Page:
The festival concluded with Debo Band, who have come from Boston via Ethiopia and are taking New York City by storm. They crammed onto the small stage of the studio room in the basement and had every imaginable instrument represented. This was the party spot. The music was loud, with the energy of a big band jam, crossing electric rock lines with horns, saxophones and probably the most beautiful tuba I've ever seen. Seriously. I noticed it being carried around earlier and its old-world, weathered quality caught my eye even then. At a certain point, there was so much adrenaline and so many sounds coming off the stage that I wasn't sure anymore what was even going on.

But at that point, it didn't matter. I had music coursing through my veins and my body was exhausted from all the dancing. It was way better than Christmas.

An initial highlight from GlobalFEST

(more to come...)
One of the 12 bands that ignited Webster Hall last night for the annual GlobalFEST world music celebration was this lovely little lady from France.
Watch this. You will fall in love with her.

Thursday, December 8, 2011

The Eccentricity of The Barr Brothers, Live at Joe's Pub

Experiencing a live show with the four musicians and countless instruments that make up the band The Barr Brothers is somewhat akin to stepping into a laboratory; it is as if you are witnessing the process and results, the ifs and thens, of some highly creative experimentation with sounds and instruments. We’re talking playing a guitar made out of a tackle-box; drawing a bow across a cymbal as if it were a violin; weaving thread through the strings of a guitar and manipulating the ends to create a haunting, whirring whisper. That kind of thing. And while it is increasingly enjoyable to listen to their recordings and try to tease apart the sounds in your head, it is fascinating to share a room with these incredibly innovative musicians and discover just where all those disparate sounds are coming from and how exactly they are being manufactured.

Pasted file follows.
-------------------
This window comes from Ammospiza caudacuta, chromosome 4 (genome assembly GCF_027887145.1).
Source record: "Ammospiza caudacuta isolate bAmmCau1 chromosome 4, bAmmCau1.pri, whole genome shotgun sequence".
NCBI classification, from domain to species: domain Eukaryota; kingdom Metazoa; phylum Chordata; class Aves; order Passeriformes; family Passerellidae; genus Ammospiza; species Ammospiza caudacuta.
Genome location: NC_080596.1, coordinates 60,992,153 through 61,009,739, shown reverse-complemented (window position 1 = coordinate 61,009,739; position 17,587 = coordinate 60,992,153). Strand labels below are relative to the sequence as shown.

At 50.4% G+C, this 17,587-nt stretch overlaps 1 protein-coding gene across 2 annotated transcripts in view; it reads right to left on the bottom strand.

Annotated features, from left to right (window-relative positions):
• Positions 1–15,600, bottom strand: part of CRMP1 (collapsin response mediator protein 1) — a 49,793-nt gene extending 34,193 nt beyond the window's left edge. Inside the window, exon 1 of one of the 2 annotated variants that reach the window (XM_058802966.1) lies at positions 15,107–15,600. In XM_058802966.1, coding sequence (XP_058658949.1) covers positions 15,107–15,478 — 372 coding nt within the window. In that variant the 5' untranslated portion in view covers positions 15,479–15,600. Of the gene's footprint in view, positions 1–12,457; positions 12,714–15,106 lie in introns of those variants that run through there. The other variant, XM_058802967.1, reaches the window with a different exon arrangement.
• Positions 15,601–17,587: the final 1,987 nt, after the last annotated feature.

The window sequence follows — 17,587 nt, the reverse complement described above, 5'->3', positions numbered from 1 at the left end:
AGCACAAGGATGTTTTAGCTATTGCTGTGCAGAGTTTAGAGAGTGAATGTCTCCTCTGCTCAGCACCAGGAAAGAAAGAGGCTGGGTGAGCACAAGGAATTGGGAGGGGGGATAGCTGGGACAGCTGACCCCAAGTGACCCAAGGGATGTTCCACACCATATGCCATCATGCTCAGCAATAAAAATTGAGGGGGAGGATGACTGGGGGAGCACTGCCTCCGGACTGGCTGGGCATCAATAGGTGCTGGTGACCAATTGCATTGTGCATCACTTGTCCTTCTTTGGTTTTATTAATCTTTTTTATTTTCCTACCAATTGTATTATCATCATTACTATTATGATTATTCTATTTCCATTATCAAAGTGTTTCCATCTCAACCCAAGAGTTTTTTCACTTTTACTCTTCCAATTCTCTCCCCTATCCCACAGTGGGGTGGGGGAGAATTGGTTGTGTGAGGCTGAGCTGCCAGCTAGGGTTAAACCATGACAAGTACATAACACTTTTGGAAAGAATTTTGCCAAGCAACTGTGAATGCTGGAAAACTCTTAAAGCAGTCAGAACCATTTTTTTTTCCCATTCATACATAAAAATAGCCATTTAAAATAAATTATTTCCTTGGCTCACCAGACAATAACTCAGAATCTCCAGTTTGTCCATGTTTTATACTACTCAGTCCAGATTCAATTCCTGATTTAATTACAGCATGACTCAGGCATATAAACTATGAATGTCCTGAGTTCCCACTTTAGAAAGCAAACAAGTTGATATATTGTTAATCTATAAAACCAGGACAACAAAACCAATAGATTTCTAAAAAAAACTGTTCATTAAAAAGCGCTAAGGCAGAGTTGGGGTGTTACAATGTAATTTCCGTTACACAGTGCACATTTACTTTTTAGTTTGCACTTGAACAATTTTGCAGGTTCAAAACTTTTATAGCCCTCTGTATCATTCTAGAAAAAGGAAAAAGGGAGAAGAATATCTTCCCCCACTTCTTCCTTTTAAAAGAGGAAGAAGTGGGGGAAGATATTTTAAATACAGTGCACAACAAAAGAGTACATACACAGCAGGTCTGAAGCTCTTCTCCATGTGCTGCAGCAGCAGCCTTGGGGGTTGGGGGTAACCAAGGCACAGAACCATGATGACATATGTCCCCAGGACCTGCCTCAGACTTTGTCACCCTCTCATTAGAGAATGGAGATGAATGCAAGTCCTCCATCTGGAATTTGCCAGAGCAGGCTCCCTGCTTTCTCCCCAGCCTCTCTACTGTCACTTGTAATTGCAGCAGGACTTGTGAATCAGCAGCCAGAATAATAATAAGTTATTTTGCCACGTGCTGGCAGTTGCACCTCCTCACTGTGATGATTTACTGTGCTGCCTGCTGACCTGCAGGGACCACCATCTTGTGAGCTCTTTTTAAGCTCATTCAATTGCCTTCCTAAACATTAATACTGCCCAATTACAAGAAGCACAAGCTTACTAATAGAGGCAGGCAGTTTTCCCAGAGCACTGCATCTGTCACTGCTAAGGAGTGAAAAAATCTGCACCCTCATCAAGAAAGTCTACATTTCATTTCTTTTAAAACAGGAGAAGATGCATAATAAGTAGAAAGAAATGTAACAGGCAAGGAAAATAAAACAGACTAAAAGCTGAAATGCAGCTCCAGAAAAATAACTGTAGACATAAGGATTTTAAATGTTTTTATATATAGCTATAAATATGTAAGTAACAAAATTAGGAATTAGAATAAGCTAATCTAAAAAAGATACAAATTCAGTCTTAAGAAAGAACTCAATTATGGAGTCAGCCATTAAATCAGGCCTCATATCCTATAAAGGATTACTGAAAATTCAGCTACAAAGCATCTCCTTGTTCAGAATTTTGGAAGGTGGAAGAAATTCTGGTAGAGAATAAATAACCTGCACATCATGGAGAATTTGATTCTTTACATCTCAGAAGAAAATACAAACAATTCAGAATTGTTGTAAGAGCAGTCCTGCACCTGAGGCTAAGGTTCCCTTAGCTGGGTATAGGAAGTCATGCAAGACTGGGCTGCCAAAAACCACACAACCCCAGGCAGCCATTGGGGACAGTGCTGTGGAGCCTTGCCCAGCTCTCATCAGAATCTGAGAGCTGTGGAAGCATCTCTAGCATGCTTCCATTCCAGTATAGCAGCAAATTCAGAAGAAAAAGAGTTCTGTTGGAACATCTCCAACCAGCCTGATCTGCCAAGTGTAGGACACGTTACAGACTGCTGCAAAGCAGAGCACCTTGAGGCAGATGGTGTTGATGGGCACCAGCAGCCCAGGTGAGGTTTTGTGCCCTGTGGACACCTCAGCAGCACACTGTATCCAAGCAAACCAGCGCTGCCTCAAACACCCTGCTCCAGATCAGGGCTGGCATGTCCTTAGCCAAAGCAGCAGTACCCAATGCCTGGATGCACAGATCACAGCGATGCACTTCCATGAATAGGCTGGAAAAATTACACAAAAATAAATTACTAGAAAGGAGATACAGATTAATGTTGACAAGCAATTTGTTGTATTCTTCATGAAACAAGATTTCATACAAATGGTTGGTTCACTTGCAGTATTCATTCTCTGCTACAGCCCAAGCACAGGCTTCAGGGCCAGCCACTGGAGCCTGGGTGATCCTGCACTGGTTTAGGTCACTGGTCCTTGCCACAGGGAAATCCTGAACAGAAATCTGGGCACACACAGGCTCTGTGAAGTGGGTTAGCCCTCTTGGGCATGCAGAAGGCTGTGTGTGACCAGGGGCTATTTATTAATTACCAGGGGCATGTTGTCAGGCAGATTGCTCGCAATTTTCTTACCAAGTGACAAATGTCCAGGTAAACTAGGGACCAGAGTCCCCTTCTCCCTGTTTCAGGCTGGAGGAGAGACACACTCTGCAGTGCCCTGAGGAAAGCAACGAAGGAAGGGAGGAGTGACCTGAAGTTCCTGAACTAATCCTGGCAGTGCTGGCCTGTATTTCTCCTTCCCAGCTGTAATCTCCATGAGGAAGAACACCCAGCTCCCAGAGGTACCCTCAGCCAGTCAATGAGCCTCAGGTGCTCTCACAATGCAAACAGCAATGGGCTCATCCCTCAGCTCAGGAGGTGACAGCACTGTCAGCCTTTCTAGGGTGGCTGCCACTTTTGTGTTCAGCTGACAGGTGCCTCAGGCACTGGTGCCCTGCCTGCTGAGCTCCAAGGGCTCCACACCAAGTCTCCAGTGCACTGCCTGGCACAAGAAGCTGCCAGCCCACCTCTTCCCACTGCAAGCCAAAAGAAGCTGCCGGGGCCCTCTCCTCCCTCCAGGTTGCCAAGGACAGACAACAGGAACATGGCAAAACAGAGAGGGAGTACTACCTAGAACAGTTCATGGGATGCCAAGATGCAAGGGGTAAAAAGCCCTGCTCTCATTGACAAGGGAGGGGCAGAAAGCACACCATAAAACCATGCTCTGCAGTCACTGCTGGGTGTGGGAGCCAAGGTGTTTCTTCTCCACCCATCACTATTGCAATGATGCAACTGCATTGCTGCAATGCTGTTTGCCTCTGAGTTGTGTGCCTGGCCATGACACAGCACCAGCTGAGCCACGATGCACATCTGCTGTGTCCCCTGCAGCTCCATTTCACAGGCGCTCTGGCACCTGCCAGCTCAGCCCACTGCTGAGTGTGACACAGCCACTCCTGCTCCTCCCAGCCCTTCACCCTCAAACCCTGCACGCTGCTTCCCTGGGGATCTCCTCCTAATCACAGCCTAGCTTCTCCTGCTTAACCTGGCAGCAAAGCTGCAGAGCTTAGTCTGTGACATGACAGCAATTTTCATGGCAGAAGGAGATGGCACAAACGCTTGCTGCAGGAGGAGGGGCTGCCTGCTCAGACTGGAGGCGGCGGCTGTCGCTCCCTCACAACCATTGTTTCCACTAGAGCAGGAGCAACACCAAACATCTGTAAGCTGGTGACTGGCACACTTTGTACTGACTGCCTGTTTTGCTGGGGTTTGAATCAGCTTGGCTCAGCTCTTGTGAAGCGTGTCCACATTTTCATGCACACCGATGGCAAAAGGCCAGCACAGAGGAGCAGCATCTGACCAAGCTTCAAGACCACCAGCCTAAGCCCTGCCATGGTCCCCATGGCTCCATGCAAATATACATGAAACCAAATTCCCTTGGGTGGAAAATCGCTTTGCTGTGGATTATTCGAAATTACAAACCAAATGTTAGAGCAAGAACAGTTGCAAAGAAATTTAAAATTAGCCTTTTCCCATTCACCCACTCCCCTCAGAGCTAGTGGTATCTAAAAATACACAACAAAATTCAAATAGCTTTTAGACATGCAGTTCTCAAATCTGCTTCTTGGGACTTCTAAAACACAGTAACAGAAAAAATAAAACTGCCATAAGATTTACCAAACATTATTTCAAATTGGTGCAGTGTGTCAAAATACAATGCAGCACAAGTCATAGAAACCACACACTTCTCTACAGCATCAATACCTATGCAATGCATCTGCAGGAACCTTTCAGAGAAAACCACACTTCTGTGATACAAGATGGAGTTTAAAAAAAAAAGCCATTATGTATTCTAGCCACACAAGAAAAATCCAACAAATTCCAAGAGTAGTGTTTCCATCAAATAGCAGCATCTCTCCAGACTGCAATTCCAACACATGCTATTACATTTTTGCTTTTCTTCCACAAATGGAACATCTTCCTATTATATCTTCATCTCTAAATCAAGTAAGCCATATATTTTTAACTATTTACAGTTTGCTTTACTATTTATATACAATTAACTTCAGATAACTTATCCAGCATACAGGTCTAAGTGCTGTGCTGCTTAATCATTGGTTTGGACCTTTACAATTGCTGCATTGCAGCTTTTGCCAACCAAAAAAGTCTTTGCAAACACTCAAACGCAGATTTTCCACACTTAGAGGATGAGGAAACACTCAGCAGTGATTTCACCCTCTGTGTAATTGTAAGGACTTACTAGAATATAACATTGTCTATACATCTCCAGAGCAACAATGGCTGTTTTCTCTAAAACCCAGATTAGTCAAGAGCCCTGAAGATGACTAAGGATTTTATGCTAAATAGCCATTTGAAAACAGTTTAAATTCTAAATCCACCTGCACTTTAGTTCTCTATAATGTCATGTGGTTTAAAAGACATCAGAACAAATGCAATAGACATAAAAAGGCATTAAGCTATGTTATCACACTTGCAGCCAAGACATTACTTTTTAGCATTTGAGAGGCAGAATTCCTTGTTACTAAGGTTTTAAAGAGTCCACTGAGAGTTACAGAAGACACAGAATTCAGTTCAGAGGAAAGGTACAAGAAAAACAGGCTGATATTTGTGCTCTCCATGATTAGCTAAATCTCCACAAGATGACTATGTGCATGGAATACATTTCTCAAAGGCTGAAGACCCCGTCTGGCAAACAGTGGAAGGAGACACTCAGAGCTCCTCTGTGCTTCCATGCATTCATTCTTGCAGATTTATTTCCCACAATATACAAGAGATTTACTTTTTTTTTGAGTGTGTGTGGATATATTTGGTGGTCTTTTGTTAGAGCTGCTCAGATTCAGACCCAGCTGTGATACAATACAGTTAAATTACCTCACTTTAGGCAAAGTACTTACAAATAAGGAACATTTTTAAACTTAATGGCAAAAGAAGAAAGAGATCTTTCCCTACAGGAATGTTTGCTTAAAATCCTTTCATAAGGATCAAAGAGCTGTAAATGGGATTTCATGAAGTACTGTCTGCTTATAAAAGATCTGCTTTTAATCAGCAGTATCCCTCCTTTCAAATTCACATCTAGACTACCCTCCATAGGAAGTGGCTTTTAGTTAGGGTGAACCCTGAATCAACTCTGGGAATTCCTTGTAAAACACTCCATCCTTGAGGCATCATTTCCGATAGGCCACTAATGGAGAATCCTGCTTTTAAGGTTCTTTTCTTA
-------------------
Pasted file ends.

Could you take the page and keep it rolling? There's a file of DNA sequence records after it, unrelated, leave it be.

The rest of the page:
Preparing the stage for their set at Joe’s Pub on a rainy December night took almost as long as their Opening Act’s set (the very malleable voice of Jocie Adams and her five piece band, whose simple yet richly textured songs share an Americana sensibility with those of The Barr Brothers). And yet as soon as the cacophony of sounds began to emanate from the small corner stage, there was no question that it was well worth the wait.

There is something delightful about the humble ingenuity and eccentricity of The Barr Brothers. And not just the two brothers, Andrew and Brad, but also Sarah Page, who is redefining the harp, and Andres Vial as master of the drums, with his vast bag of tricks and unidentifiable instruments. The four work seamlessly as a team, no single part greater than another and each equally necessary to the composition of the songs. Despite the bold whimsy of their sound, these are musicians with a great sense of control and focus. Clearly, not much is required from them as performers when what they’re doing as musicians is so captivating.

Their set featured a few new songs mixed in with their increasingly popular staples such as “Beggar in the Morning” and “Deacon’s Son”. The songs bleed into one another, some even sound very similar, but the genre-defying use of rotating instruments keeps it all fresh and has an audience wondering what will come next. It could be a loud rock guitar line, could be the harp plucked like a mandolin, could be gentle three part vocal harmony and rambling lyrics, could be cowbells and impressively syncopated hand clapping. Most likely, whatever comes next will change the way the audience defines not only this band but also any given instrument.

Photo credit: Mike McNamara from the band's website.

Friday, July 2, 2010

Getting Swept Away By Leah Siegel